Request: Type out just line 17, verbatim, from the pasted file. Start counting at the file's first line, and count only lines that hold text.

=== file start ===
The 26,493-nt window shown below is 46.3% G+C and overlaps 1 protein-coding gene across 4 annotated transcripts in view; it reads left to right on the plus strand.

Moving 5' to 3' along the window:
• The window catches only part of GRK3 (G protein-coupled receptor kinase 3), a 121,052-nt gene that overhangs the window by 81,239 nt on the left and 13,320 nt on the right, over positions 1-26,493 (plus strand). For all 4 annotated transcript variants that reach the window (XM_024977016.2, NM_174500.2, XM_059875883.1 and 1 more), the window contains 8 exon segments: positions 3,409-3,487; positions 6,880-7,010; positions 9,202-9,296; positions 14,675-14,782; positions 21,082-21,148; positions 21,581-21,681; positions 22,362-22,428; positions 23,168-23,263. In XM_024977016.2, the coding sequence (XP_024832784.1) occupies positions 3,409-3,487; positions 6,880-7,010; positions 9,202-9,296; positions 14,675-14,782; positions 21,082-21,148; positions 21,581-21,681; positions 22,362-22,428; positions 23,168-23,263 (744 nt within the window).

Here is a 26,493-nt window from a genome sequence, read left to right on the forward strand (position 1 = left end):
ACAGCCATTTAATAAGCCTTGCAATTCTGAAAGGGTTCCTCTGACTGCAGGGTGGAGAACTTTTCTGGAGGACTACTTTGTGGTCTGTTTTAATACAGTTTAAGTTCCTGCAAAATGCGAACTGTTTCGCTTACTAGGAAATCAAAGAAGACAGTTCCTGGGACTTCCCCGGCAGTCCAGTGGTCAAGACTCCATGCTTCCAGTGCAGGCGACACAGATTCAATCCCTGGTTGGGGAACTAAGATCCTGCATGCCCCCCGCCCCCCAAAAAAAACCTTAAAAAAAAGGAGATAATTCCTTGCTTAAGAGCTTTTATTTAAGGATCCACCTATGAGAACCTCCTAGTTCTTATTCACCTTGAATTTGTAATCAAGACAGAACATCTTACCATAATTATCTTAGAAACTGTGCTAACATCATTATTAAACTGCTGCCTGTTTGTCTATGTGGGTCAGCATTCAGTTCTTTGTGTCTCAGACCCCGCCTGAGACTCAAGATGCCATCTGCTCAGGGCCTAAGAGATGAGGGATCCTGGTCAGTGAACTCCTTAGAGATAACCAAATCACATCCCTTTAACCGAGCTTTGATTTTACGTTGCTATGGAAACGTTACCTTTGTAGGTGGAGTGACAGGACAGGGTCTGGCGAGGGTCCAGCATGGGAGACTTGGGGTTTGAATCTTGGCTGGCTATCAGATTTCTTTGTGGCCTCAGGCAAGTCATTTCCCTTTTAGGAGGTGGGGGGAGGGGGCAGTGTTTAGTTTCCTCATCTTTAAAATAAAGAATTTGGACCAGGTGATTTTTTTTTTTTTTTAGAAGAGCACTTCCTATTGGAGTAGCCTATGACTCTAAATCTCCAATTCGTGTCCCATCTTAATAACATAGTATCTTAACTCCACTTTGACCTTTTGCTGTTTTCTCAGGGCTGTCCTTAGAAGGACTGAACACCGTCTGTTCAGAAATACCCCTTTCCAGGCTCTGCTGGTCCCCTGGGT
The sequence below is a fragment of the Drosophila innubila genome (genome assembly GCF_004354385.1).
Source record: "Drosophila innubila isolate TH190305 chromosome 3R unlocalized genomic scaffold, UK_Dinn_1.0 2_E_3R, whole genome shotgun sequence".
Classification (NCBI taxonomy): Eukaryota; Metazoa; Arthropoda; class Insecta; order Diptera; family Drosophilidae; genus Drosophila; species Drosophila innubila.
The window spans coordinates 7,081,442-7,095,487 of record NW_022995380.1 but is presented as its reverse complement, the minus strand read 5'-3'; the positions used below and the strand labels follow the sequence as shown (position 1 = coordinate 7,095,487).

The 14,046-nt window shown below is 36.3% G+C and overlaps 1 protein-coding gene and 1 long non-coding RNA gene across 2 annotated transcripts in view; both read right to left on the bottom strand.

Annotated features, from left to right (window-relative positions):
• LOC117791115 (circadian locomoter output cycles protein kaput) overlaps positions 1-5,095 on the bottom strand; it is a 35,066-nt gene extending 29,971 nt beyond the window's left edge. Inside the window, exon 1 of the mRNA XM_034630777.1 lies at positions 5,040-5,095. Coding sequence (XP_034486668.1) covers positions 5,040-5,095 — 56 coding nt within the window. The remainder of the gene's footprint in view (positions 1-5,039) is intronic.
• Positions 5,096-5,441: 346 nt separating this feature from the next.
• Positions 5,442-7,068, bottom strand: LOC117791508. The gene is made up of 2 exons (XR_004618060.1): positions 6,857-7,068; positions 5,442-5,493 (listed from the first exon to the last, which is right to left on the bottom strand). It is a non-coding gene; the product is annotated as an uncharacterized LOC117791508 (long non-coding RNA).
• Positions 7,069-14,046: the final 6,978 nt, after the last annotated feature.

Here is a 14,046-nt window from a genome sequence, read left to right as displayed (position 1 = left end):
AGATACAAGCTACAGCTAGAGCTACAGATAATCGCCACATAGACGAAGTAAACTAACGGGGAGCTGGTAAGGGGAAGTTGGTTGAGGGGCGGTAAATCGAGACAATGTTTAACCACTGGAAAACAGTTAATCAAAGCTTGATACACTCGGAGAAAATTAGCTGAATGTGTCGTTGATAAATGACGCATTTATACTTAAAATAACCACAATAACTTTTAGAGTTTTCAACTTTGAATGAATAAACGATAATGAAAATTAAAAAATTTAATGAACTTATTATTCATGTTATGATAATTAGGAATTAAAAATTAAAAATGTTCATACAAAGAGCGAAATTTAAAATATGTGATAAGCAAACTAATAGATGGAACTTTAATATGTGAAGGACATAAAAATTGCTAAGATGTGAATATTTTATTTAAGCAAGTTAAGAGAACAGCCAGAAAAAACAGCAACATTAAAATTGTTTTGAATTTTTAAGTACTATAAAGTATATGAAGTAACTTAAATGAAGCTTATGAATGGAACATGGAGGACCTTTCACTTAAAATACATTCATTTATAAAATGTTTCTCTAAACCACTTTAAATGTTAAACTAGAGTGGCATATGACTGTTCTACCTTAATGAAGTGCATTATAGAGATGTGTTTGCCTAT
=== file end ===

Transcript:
AGATACAAGCTACAGCTAGAGCTACAGATAATCGCCACATAGACGAAGTAAACTAACGGGGAGCTGGTAAGGGGAAGTTGGTTGAGGGGCGGTAAATCGAGACAATGTTTAACCACTGGAAAACAGTTAATCAAAGCTTGATACACTCGGAGAAAATTAGCTGAATGTGTCGTTGATAAATGACGCATTTATACTTAAAATAACCACAATAACTTTTAGAGTTTTCAACTTTGAATGAATAAACGATAATGAAAATTAAAAAATTTAATGAACTTATTATTCATGTTATGATAATTAGGAATTAAAAATTAAAAATGTTCATACAAAGAGCGAAATTTAAAATATGTGATAAGCAAACTAATAGATGGAACTTTAATATGTGAAGGACATAAAAATTGCTAAGATGTGAATATTTTATTTAAGCAAGTTAAGAGAACAGCCAGAAAAAACAGCAACATTAAAATTGTTTTGAATTTTTAAGTACTATAAAGTATATGAAGTAACTTAAATGAAGCTTATGAATGGAACATGGAGGACCTTTCACTTAAAATACATTCATTTATAAAATGTTTCTCTAAACCACTTTAAATGTTAAACTAGAGTGGCATATGACTGTTCTACCTTAATGAAGTGCATTATAGAGATGTGTTTGCCTAT